I don’t really think detachment means that I don’t care about things. I do care, passionately. It’s one thing to embrace life’s experiences with gusto and thoroughly enjoy what is offered each day, and an entirely different thing to be so attached to a particular object or practice that nothing else is life giving. I want to be open to seeing all the beauty and goodness and love wherever and however it is offered. If that means letting go of one thing to hold another, that’s what I want to do. I am reminded of the story of the monkey who reached into a cage to grab a piece of fruit and would not let go. Unable to pull its hand out without the fruit, it eventually starved to death. It would not release the fruit to become free.



About dmdubay

Since retiring from Northwest Airlines and moving to the Pacific Northwest, I have more time to devote to writing. My first novel, "Tales of Two Sisters" was published over a year ago. I have been writing poetry for a long time and am attempting to collate my poetry into a short book, with pictures. A sequel to "Tales of Two Sisters" should be getting closer to completion soon. Gardening and tending the vineyard take a lot of time in the summer. Even though I love the outdoors, these activities do cut down on my writing. So I appreciate that wintertime allows me time to write. Writing, for me, is what brings things into focus and helps me to make sense of the things that life brings. It is a gift to me and I hope that it will be to you also.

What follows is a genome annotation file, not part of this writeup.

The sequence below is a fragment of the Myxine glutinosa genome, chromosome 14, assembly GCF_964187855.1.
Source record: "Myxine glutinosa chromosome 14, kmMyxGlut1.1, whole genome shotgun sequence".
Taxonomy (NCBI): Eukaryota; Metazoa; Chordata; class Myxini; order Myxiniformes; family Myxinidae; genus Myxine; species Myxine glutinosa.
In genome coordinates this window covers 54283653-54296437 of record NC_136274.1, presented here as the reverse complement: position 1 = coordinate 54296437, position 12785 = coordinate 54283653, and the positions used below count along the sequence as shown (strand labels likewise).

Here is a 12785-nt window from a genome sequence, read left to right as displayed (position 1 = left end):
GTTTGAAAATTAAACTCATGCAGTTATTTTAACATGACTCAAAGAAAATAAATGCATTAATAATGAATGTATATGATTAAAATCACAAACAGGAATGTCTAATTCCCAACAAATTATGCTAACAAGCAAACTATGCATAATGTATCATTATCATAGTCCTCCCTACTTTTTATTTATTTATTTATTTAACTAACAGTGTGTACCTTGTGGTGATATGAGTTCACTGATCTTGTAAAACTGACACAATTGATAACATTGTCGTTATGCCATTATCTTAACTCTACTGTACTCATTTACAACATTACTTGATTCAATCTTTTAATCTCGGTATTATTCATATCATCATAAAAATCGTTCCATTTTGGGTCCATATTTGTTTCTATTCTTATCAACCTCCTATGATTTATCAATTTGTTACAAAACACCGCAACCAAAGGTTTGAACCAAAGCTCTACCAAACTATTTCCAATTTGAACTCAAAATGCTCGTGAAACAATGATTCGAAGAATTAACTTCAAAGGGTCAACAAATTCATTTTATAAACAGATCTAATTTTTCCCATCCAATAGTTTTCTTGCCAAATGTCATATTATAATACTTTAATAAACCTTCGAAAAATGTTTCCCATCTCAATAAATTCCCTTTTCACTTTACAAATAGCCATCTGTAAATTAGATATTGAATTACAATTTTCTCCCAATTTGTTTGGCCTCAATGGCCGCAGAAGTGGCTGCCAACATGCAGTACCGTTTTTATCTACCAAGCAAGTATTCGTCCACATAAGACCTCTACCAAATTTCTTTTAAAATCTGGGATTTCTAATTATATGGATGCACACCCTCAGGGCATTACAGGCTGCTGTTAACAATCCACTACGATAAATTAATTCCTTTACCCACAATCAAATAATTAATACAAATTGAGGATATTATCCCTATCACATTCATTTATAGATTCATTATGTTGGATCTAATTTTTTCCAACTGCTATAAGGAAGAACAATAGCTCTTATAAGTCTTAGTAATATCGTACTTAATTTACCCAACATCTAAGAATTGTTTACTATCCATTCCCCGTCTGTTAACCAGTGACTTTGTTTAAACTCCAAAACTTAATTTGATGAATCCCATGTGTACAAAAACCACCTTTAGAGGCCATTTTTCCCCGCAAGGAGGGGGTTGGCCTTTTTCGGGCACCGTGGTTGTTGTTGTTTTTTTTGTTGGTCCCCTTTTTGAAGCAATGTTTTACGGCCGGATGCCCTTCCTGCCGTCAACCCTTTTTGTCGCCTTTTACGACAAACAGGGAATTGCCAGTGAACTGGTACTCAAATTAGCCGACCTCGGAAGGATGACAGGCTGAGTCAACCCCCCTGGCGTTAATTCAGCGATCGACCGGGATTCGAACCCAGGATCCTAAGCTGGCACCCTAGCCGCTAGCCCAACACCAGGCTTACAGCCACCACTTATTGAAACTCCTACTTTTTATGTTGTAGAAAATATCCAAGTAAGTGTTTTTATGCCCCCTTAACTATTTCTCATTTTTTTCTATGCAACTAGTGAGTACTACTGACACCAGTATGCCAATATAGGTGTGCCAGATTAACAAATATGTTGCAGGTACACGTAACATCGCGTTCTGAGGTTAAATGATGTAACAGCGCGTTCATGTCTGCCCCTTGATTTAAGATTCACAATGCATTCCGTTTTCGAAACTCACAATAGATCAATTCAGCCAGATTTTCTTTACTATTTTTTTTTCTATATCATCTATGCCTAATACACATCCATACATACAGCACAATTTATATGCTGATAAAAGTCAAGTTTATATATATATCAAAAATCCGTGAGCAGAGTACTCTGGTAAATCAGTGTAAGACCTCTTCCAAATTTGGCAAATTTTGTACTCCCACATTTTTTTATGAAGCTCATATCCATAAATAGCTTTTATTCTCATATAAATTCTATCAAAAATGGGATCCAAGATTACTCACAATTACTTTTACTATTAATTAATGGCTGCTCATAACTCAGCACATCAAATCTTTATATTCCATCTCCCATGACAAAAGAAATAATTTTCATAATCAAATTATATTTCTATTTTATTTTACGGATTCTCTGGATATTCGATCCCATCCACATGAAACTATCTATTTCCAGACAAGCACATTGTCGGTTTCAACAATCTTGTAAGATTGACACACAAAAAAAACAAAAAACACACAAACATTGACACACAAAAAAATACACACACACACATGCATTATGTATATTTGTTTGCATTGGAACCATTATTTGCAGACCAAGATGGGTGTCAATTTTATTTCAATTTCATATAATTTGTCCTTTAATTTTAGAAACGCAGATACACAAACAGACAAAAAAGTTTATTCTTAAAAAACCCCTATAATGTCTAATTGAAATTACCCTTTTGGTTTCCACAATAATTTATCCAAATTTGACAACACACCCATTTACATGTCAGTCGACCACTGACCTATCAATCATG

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1 Response to detachment

  1. Heather Rautio says:

    How very true! When I detach from clinging and detach from MY expected outcome, life is so much more abundant and fulfilling.


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